I hadn’t picked up on the issue of the complete lack of aftercare before, but thinking about it now, this is insane. In the substance misuse centre I work at, there are constant discussions about where clients are going to move onto once their treatment with us is complete, whether medication will be prescribed from somewhere else, whether they have support in the community, whether we could look to arranging housing, whether they’re registered with a local mental health or psychological team to follow them up sporadically in the coming weeks and months.

These are all a big and necessary part of treating anyone for drug addiction, but none of it seems to be on Project Prevention’s radar. It kinda seems like it should be, if you’re going to be performing major operations on people with serious addiction problems.

Oh, and the founder of the organisation, Barbara Harris, has made her Twitter feed private, after some people started tweeting questions about her methods at her. Now, there’s no problem with having a private feed, if you only want your personal friends to be able to follow the thoughts you share on there – a lot of people go that way. But it still purports to be Project Prevention’s official feed, so this doesn’t speak well to Barbara’s approach to openness and outreach.

I hope nobody questioning her was hostile or unpleasant, and made her feel like there was no point listening to people simply being obnoxious. But @DrPetra was among those asking sensible questions of Barbara – whether she wouldn’t try integrating with existing services, for instance – and got accused of condoning child abuse for her trouble.

Speaking of Dr Petra, she just tweeted a link to a report that Canada’s teen birth and abortion rates have plummeted following better sex education and wider access to contraception throughout that country. There’s been more than a one-third decline in ten years, as a direct result of doing exactly the opposite of what the abstinence-only puritans say is best. Just thought that was worth a mention too.

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Shock and outrage has ensued following the announcement of something legal being advertised on TV. It’s a neat and understated little ad, and after all the furore I was amazed at how low-key the message is. You can watch it here.

I’m not much interested in reiterating why this is a good thing, and why this subject deserves to be talked about some more. But the usual “Won’t somebody please think of the children?” outcry is as annoying as it was predictable. Personally, I kinda hope nobody did spend much time thinking about the children while making this clip. It’s not for them, it’s not being aired anywhere they’re likely to see it, and even if they do see it they’ll experience nothing that can possibly sully the little bastards’ innocence and purity.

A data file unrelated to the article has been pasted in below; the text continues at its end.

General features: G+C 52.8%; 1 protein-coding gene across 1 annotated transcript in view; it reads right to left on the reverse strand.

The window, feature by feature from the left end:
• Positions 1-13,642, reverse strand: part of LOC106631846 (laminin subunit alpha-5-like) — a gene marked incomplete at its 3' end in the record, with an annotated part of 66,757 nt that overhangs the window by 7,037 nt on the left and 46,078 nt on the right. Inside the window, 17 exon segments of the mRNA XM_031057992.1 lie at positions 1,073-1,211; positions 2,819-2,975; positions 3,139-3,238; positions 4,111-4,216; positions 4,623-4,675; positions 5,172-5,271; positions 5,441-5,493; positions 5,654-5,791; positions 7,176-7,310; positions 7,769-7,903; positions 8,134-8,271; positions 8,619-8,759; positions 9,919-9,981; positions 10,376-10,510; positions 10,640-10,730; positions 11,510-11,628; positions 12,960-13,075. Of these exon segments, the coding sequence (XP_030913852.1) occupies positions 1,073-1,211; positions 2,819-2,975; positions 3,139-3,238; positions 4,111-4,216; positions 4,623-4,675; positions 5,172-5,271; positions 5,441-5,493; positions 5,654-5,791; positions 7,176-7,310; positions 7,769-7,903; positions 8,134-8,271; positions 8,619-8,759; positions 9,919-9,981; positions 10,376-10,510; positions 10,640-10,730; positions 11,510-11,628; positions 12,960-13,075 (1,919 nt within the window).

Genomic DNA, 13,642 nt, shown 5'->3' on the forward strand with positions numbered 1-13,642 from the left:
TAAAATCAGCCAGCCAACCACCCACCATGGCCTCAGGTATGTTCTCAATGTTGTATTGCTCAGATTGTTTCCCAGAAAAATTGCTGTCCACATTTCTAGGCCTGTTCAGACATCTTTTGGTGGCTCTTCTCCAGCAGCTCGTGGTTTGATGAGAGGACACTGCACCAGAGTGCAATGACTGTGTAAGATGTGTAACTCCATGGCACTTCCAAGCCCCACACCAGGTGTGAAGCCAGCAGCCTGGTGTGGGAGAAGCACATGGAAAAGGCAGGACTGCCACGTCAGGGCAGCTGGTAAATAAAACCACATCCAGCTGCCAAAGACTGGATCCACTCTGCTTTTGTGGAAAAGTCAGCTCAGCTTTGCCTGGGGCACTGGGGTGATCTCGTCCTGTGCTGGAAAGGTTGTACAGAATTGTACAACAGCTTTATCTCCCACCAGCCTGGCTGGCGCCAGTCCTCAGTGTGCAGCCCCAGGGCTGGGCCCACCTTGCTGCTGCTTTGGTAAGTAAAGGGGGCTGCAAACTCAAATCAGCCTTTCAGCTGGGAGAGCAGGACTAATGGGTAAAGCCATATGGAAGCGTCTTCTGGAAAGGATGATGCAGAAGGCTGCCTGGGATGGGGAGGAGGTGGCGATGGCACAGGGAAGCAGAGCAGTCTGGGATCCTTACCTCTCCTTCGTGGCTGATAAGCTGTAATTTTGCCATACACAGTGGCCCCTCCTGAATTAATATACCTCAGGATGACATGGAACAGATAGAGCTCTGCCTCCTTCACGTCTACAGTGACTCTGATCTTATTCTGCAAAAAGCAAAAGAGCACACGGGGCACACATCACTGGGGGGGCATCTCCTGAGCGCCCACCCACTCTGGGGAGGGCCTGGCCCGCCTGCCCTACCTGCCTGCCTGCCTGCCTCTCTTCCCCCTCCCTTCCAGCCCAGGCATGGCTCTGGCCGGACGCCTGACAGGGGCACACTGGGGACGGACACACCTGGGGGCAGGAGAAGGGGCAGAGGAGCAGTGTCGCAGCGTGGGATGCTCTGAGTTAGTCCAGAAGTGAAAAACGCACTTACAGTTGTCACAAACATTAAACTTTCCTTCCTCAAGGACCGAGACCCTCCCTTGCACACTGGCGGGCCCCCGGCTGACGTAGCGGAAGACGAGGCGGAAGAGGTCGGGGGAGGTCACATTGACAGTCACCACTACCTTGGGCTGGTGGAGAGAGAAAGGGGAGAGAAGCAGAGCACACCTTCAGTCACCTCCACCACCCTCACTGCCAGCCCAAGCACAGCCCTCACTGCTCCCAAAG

A lot of the objections I’ve read – from people savvy enough to avoid coming across as old-fashioned puritans, and steer clear of saying anything too overtly anti-feminist – is that it’s unnecessary. That there’s enough information out there already about pregnancy terminations, and women just don’t need to be provided with yet more reminders of the options available to them.

To which my first thought is: have you ever seen adverts before? Have you any idea the amount of pointless crap that gets peddled, hawked, and oversold constantly on every commercial channel on the planet? Why does it suddenly bother you now?

And anyway, that’s crap. We’re not nearly at a point where good information about pregnancy-related issues and the availability of safe medical procedures so saturates our culture that anything more would be overdoing it. According to that CiF article, there are over 50,000 “backstreet” abortions a day worldwide, leading to 80,000 deaths per year. And it’s happening as near to home as Northern Ireland. Technically that’s part of the country I live in.

I’ve never been pregnant, partly because I had the good sense to be born into the dominant gender which can delegate all that messy stuff to someone else. But I can get my head around the notion that, if you’ve got yourself one of those baby things fermenting in your ovaries (or however it works), and you’re in the middle of making a nice salad when suddenly you’re overcome by a sharp sensation of abdominal OW OW OW, you might find yourself a little on the fucking scared side.

So having, say, a phoneline that people are aware they can call, to ask questions about exactly this sort of thing, is kind of important. I know I’m not their primary target demographic, but I’d never heard of Marie Stopes International before this ad, so you can’t argue that there’s no room at all for raising awareness.

And honestly, for all the fuss made over it, this is one of the most delicate and innocuous messages about sexual health I’ve ever seen. It’s thirty seconds long. It doesn’t mention abortion once. It shows a few brief shots of some women, who an on-screen caption tells us are all “late”. A voiceover then says:

If you’re late for your period, you could be pregnant. If you’re pregnant and not sure what to do, Marie Stopes International can help.

That’s it.

They’re not telling anyone what they should do. They’re offering to help if you don’t know what to do.

It’s not “advertising abortion”. It’s advertising a sexual and reproductive health service that provides advice and safe medical options to those who need it. They advise on contraception, they offer counselling, they test for STIs – and yes, they offer pregnancy terminations and advice thereon where appropriate. These are useful services for people to be aware of. There is no reason to panic over one tiny TV spot letting people know about organisations like this.

If you want to hear what somebody informed thinks, Dr Petra’s written about this too.